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Perspective: Big Oil, Rural Poverty, and Environmental Degradation in the Niger Delta Region of Nigeria

Published by the American Society of Agricultural and Biological Engineers, St. Joseph, Michigan

Citation:  Journal of Agricultural Safety and Health. 11(2): 127-134. (doi: 10.13031/2013.18178) @2005
Authors:   K. K. Aaron
Keywords:   Big Oil, Environmental degradation, Institutionalized deprivation, Rural poverty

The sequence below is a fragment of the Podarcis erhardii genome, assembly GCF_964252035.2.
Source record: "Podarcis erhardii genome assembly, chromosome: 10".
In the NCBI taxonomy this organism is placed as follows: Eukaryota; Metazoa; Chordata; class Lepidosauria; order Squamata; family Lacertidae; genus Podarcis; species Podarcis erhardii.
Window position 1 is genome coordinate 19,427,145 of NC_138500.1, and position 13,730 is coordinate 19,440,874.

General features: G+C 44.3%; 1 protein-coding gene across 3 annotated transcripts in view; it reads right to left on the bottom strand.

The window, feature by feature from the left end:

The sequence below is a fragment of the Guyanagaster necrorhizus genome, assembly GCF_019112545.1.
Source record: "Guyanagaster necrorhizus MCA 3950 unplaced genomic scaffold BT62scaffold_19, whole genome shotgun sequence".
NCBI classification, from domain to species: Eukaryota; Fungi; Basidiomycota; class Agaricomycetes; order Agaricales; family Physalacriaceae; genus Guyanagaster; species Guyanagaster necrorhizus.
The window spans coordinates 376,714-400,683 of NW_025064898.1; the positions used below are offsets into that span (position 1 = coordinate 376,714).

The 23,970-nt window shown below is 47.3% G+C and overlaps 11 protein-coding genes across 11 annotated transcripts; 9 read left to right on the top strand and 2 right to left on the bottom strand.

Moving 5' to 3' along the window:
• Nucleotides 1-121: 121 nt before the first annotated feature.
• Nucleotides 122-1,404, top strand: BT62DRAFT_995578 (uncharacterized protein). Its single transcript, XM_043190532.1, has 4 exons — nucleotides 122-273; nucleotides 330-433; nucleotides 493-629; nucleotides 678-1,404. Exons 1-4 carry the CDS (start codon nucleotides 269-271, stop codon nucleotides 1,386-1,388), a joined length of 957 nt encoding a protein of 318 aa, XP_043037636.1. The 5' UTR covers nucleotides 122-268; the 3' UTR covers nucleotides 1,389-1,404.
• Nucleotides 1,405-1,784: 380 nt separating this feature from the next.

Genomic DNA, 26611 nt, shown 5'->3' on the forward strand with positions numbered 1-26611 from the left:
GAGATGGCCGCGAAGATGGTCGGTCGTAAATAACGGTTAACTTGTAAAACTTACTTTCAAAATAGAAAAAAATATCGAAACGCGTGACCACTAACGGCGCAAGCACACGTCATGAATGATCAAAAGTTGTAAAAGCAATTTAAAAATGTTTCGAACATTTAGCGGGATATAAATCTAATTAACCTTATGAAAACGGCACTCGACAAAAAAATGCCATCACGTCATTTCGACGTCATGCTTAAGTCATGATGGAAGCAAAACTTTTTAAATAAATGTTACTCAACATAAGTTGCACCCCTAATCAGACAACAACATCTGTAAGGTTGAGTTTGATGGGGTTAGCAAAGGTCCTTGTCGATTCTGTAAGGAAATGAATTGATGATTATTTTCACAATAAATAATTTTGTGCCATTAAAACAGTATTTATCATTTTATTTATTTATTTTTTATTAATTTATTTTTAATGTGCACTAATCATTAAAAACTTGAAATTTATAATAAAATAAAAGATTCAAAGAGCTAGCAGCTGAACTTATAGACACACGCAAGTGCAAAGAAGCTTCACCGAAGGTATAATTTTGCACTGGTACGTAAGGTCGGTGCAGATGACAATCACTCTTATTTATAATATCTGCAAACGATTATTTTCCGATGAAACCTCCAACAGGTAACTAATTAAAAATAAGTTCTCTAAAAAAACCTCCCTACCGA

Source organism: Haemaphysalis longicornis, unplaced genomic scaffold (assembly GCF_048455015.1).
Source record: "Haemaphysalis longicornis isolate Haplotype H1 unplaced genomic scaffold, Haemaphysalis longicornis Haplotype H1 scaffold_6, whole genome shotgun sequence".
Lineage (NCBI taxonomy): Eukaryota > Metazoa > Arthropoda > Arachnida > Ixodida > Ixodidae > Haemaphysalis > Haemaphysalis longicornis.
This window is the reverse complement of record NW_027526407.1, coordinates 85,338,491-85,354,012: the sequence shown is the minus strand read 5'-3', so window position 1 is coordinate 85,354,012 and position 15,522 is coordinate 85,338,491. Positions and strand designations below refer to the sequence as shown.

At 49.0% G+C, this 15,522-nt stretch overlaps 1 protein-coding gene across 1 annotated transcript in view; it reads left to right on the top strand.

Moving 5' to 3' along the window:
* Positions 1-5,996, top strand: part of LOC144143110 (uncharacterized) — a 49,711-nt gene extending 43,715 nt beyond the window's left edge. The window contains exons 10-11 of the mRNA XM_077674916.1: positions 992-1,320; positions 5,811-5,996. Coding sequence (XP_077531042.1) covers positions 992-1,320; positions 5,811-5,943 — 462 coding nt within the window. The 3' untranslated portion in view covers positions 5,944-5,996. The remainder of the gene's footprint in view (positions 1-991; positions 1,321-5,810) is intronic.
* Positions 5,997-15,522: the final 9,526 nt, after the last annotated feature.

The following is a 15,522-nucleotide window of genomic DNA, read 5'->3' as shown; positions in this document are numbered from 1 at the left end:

The Niger Delta region of Nigeria is richly endowed with both renewable and non-renewable natural resources. It contains 20 billion of Africas proven 66 billion barrels of oil reserves and more than 3 trillion cubic meters of gas reserves. Oil and gas resources of the Niger Delta account for over 85% of the nations gross domestic product (GDP), over 95% of the national budget, and over 80% of the nations wealth. Paradoxically, the Niger Delta remains the poorest region, due largely to the ecologically unfriendly exploitation of oil and gas and state policies that expropriate the indigenous peoples of the Niger Delta of their rights to these natural resources. The ecological devastation occasioned by the activities of oil transnational corporations (TNCs) have rendered farming and fishing useless, previously the main occupations of these rural people. The people of the Niger Delta are deprived of their share of the wealth on which the entire nation depends; they benefit only from compensation for incidents of oil pollution. At the same time, occurrences of oil spills in the Niger Delta region have increased. In this article, it is argued that the ecologically unfriendly activities of oil TNCs, and the states petroleum development policies, lead to poverty in the Niger Delta, and poverty in turn leads to environmental degradation. It is the dynamics of this interconnectedness that we wish to explore.

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